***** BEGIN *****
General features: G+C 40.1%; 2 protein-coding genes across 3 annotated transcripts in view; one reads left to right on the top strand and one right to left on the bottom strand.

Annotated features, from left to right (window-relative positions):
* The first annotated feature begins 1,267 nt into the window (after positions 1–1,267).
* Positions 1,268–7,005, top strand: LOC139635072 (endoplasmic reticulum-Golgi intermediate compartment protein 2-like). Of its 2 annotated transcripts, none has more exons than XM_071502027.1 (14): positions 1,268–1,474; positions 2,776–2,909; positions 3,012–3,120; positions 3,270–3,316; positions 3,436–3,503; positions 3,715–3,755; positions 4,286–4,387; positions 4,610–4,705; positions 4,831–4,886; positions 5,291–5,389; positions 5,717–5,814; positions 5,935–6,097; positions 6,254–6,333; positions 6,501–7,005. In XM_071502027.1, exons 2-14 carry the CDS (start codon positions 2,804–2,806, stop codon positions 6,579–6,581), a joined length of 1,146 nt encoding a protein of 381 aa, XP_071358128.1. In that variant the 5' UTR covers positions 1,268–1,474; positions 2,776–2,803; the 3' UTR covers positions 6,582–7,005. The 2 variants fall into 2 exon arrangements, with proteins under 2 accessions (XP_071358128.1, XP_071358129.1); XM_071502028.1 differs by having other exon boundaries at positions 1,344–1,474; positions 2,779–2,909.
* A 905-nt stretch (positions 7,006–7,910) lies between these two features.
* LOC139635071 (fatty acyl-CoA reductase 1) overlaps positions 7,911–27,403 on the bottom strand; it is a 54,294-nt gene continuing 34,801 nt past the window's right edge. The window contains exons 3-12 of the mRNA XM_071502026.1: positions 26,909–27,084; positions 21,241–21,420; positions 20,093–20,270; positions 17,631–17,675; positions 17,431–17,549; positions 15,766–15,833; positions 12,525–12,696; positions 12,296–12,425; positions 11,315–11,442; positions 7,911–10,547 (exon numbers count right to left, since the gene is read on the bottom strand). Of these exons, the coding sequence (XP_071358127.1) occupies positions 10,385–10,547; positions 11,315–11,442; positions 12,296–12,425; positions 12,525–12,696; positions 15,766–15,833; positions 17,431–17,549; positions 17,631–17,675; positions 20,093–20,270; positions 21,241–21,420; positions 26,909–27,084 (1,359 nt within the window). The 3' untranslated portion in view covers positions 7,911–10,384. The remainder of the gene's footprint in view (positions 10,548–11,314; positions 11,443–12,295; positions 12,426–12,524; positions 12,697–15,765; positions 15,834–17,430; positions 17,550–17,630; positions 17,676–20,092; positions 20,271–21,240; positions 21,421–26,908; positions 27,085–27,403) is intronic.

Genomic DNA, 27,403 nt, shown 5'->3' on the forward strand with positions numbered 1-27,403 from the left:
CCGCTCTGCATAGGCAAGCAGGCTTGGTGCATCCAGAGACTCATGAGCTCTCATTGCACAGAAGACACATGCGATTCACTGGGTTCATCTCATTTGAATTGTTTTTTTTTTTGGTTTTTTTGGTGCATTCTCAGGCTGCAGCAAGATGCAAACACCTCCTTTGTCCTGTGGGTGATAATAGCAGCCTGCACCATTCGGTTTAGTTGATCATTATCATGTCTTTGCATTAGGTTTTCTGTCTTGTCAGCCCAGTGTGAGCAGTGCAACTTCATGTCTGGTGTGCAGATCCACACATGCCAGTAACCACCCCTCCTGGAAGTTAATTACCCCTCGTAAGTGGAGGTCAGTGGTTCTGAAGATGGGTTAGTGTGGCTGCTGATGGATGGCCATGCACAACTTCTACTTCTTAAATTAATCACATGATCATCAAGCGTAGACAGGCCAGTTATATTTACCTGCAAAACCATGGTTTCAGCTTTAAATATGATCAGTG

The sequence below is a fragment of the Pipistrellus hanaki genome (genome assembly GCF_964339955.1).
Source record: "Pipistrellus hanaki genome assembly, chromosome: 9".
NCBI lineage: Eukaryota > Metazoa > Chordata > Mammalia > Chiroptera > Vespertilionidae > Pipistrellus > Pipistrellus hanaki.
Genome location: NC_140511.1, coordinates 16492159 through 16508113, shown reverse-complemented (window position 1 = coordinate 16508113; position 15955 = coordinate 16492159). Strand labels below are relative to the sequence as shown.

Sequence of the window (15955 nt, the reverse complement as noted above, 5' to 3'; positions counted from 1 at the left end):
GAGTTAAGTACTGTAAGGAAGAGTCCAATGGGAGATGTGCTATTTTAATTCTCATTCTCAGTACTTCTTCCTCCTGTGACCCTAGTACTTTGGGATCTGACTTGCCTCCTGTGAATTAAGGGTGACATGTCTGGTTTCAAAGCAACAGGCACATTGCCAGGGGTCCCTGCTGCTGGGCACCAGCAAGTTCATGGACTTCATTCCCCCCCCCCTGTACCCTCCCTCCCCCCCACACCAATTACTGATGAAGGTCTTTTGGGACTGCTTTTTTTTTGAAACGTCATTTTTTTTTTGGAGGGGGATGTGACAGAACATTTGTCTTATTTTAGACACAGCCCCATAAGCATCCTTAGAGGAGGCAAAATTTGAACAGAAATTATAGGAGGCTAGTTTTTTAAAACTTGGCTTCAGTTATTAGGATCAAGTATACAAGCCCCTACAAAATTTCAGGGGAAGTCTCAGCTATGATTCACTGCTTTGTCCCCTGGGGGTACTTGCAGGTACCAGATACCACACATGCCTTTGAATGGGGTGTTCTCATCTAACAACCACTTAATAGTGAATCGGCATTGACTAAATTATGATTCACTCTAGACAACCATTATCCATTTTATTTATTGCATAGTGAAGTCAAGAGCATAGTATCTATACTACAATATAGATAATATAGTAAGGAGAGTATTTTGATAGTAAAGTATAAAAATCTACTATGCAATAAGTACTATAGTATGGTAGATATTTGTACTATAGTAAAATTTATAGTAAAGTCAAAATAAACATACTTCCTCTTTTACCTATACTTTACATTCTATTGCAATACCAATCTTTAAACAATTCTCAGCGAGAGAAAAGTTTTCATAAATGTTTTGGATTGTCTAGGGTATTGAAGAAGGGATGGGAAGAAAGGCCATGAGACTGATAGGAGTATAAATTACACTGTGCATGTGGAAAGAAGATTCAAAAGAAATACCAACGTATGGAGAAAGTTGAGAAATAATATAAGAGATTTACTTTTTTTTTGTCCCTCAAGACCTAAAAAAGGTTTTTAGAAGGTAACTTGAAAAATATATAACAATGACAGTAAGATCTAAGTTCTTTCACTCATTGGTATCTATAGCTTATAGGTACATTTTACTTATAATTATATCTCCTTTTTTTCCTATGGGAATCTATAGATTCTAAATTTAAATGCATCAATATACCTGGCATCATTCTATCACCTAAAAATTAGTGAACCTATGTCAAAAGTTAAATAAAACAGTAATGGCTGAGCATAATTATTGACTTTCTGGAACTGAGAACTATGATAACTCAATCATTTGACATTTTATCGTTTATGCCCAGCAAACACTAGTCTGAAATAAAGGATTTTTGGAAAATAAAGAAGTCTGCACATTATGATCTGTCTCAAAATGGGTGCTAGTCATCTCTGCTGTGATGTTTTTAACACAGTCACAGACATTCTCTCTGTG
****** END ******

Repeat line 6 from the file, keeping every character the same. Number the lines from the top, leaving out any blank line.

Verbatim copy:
* LOC139635071 (fatty acyl-CoA reductase 1) overlaps positions 7,911–27,403 on the bottom strand; it is a 54,294-nt gene continuing 34,801 nt past the window's right edge. The window contains exons 3-12 of the mRNA XM_071502026.1: positions 26,909–27,084; positions 21,241–21,420; positions 20,093–20,270; positions 17,631–17,675; positions 17,431–17,549; positions 15,766–15,833; positions 12,525–12,696; positions 12,296–12,425; positions 11,315–11,442; positions 7,911–10,547 (exon numbers count right to left, since the gene is read on the bottom strand). Of these exons, the coding sequence (XP_071358127.1) occupies positions 10,385–10,547; positions 11,315–11,442; positions 12,296–12,425; positions 12,525–12,696; positions 15,766–15,833; positions 17,431–17,549; positions 17,631–17,675; positions 20,093–20,270; positions 21,241–21,420; positions 26,909–27,084 (1,359 nt within the window). The 3' untranslated portion in view covers positions 7,911–10,384. The remainder of the gene's footprint in view (positions 10,548–11,314; positions 11,443–12,295; positions 12,426–12,524; positions 12,697–15,765; positions 15,834–17,430; positions 17,550–17,630; positions 17,676–20,092; positions 20,271–21,240; positions 21,421–26,908; positions 27,085–27,403) is intronic.